Starting the school year right – Crohn’s and colitis go to college

Emily Heffernan

By Lisa Dzikowski

As the school year approaches, many students are preparing to start their first year at college or university. This can be an exciting time because of all the new opportunities and changes you will be experiencing. You will be exploring your campus, meeting new people and managing your classes, and maybe moving away from home for the first time. If you are heading to school as a student with Crohn’s disease or ulcerative colitis, you may feel excitement as well as concern. Preparing yourself before you take your first class can help make your transition as smooth as possible.

Firstly, it is important to know that you are not alone. One in every 150 Canadians is living with Crohn’s or colitis. Emily Heffernan, an AbbVie IBD Scholarship winner and a 20-year-old student at Queen’s University, is one of them. Emily was diagnosed with Crohn’s disease two weeks prior to starting her first year at university in 2013 and she shares some helpful hints on how to make a smooth transition into university life.

Contact your school before arriving. “Email and speak to as many people as possible about your condition – residence services, food services, disability services, the dean and academic coordinator of your program,” says Emily. She shares that although it was hard to be open about her diagnosis, it was the most beneficial thing she did to help make her first year successful. 

Register with disability services. Alert your university or college’s office for students with disabilities, which will put you in touch with people and support services that are ready to offer you help if you need it. At Queen’s, Emily contacted residence and food services who helped her secure a private bathroom and a special meal plan.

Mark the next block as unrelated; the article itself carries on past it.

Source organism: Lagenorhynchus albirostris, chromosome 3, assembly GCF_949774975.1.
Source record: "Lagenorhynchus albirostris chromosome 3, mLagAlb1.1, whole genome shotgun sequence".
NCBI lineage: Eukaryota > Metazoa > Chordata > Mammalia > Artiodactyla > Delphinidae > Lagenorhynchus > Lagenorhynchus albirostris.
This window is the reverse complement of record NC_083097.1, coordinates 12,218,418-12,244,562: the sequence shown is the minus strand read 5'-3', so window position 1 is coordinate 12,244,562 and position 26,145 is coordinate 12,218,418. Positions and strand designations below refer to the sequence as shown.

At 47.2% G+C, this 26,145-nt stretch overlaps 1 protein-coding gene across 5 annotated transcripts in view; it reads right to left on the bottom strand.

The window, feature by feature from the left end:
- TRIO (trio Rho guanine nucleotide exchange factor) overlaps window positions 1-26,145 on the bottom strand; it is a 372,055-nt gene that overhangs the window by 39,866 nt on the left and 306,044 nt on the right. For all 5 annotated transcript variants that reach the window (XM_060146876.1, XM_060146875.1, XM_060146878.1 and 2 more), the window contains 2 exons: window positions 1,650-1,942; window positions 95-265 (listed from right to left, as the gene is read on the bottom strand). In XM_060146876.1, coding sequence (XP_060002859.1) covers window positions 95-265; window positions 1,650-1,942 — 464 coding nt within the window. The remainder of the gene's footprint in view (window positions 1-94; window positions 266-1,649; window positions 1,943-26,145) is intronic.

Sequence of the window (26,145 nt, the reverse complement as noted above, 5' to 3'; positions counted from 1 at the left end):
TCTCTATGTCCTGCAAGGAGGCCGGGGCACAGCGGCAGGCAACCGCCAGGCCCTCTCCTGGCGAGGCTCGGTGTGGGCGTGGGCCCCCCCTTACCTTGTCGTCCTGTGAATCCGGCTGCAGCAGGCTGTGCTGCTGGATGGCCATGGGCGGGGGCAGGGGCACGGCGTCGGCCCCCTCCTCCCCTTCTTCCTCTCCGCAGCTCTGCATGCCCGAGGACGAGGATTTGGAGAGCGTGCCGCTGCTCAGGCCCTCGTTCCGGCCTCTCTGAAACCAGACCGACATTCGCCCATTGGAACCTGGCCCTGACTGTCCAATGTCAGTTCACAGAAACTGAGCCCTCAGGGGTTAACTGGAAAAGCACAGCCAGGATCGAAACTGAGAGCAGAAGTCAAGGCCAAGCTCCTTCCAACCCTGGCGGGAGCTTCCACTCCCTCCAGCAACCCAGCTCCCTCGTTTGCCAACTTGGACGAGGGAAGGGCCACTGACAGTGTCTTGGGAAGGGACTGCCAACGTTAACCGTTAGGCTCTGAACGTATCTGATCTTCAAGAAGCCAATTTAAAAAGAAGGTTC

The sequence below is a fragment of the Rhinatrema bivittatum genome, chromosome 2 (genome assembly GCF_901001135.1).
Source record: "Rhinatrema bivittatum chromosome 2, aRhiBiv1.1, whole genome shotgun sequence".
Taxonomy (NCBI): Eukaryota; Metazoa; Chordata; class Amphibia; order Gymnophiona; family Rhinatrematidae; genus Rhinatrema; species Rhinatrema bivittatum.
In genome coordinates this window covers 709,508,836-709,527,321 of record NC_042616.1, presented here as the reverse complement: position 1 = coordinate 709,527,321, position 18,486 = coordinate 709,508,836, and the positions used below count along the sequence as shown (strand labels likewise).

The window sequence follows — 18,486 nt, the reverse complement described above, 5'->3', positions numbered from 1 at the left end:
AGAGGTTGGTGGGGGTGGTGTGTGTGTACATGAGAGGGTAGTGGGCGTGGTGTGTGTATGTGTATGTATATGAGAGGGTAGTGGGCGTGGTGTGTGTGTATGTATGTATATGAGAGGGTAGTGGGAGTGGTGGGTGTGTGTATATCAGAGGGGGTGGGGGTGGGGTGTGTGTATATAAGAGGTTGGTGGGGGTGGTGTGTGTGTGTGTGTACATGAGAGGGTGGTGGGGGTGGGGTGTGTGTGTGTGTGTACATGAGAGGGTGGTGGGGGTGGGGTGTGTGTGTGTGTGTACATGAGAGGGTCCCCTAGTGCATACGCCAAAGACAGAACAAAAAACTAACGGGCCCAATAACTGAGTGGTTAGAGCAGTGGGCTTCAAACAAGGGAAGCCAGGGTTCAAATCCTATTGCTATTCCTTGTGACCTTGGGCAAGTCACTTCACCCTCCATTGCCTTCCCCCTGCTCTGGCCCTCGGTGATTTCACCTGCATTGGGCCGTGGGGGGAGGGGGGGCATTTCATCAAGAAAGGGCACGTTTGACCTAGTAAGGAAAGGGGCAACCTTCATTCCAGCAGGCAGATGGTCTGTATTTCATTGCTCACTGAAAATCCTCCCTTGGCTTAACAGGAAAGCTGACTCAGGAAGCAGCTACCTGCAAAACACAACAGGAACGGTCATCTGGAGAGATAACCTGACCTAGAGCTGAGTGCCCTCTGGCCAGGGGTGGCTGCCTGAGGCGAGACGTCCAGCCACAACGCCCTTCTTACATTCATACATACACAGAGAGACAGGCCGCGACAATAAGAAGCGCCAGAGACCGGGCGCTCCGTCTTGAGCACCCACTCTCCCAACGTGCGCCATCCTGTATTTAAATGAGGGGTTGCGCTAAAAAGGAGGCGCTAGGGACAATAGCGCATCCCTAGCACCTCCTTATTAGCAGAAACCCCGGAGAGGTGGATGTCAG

Find a local doctor. Although many students find it helpful to keep their doctor back at home, it is also beneficialto find a local doctor and gastroenterologistclose to your campus. Being proactive about seeking help and having your questions answered prior to starting school is crucial for a smooth transition. 

Locate the bathrooms. Whether in lecture halls, dorm rooms or during exam time, it is helpful to sit near the door in case you urgently need to use the bathroom. Knowing the nearest bathrooms to your lecture halls, classrooms and residence, and everywhere in between, will help to set your mind at ease. Do a quick tour when you get your schedule.

Be social. Join clubs and get involved in campus groups – take part in everything your school has to offer. Look for student groups and organizations that cater to students with disabilities. Emily joined the Crohn’s and Colitis Committee at Queen’s, which allowed her to be part of a group of people that understood what she was going through.

Emily also stresses the importance of having a support system of friends, roommates and mentors to rely on when times get tough. “Sharing my condition with friends and getting necessary accommodations was crucial to me having a successful first year,” said Emily. “Having a support network is so important to thriving at university, especially when living with a chronic illness. When I’m facing a particularly rough patch, it is these connections and resources that get me through it."

As a student, it is already difficult balancing social life and academics, but dealing with a chronic illness can make it all the more challenging. With preparation and perseverance, social and academic difficulties can be overcome.

Emily was a recipient of an AbbVie IBD Scholarship – one of ten $5,000 scholarships awarded annually by Crohn’s and Colitis Canada to help young adults pursuing higher education. If you are a university or college student with Crohn’s or colitis, you could be one of them! You can learn more about the program and meet this year’s IBD Scholars at

  • Canada has among the highest incidence rates of Crohn's and colitis in the world.
  • 1 in 140 Canadians lives with Crohn’s or colitis.
  • Families new to Canada are developing these diseases for the first time.
  • Incidence of Crohn’s in Canadian kids under 10 has doubled since 1995.
  • People are most commonly diagnosed before age 30.

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